Tags: philly | mob | boss | walks

Philly Mob Boss Walks on Federal Gambling, Racketeering Charges

Image: Philly Mob Boss Walks on Federal Gambling, Racketeering Charges

By Michael Mullins   |   Tuesday, 28 Jan 2014 11:53 AM

A Philly mob boss acquitted last week learned on Tuesday that U.S. prosecutors will not pursue gambling and racketeering charges against him.

Joseph "Uncle Joe" Ligambi had twice beaten similar charges and would have faced a third trial if federal prosecutors had not filed a motion seeking to dismiss the remaining counts.

Urgent: Do You Approve Or Disapprove of President Obama's Job Performance? Vote Now in Urgent Poll

Ligambi's attorney, Ed Jacobs, praised the decision and said he expects his client to be released from a detention center Tuesday, though a judge still needs to sign off before the 74-year-old alleged mob boss can be set free, the Associated Press noted.

"They have properly exercised their discretion," Jacobs said. "They have failed twice in their efforts to convict Joe, and I don't think they think the third time's the charm."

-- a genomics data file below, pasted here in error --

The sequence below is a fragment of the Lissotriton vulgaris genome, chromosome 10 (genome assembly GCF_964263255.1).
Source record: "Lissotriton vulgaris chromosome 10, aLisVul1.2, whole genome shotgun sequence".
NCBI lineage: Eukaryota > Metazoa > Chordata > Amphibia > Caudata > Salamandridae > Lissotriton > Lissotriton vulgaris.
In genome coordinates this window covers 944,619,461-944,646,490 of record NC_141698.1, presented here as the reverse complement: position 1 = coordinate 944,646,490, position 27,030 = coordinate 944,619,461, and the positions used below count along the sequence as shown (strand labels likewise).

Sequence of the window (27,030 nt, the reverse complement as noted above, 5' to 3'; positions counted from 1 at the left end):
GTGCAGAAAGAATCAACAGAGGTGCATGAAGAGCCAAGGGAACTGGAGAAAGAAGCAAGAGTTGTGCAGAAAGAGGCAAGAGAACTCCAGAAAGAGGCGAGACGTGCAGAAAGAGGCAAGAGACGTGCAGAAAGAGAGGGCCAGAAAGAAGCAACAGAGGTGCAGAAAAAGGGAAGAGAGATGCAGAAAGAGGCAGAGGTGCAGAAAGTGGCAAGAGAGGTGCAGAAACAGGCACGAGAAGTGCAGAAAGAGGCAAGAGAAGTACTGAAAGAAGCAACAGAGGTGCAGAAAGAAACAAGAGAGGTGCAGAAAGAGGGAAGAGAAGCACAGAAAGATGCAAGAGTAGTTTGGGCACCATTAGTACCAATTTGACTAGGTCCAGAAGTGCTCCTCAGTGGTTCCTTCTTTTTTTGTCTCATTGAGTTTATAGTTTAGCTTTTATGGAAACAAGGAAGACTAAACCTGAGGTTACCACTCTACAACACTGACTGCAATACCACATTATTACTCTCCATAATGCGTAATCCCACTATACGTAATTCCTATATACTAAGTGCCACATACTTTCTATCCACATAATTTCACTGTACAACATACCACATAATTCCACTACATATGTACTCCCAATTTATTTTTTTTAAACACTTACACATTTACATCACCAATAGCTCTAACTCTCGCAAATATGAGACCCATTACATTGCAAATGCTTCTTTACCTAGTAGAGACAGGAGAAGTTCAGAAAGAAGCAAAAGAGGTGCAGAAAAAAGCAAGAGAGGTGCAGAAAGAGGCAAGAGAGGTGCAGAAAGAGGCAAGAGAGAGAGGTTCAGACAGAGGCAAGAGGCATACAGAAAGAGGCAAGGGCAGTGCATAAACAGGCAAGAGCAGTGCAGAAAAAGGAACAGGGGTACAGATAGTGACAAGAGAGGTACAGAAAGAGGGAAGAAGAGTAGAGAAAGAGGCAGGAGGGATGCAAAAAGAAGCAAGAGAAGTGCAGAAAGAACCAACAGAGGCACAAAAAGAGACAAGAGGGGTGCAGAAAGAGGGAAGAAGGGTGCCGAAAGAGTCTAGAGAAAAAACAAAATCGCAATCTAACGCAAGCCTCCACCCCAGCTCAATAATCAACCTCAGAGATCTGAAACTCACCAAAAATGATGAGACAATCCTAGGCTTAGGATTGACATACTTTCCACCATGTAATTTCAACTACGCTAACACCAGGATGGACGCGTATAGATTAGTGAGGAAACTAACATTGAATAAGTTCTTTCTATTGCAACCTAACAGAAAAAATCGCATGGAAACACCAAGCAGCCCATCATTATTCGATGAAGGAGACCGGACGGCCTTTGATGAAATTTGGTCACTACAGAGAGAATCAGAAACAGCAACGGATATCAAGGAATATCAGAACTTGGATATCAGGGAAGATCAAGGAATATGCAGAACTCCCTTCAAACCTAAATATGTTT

A spokeswoman for U.S. Attorney Zane Memeger declined comment.

The case against Ligambi was largely based on allegations that he had been involved in the collection of small gambling debts and loans, as well as the operation of video poker machines at neighborhood bars.

Prior to their decision to dismiss the remaining charges against Ligambi, prosecutor's had reportedly won convictions against several of the reputed mob boss' associates, including an underboss and enforcer, who were sentenced to 15 years and 11 years in prison respectively, the AP noted.

In last week's court decision a jury acquitted Ligambi of six of the nine counts against him, however reportedly remained deadlocked on the remaining three, which were subsequently dismissed by the prosecution.

Local Philadelphia ABC News affiliate WPVI-TV, reported that Ligambi allegedly assumed control over the city's La Cosa Nostra after his predecessor, Joseph "Skinny Joey" Merlino, was convicted and sent to prison in 2001.

In closing remarks to reporters, Jacobs, who described the case against his client as a witch hunt, said the government ought to "put all this time and effort and money to better use chasing somebody else," WPVI-TV reported.

Editor's Note: ObamaCare Is Here. Are You Prepared?

Related Stories:

© 2015 Newsmax. All rights reserved.

1Like our page

Newsmax, Moneynews, Newsmax Health, and Independent. American. are registered trademarks of Newsmax Media, Inc. Newsmax TV, and Newsmax World are trademarks of Newsmax Media, Inc.

America's News Page
©  Newsmax Media, Inc.
All Rights Reserved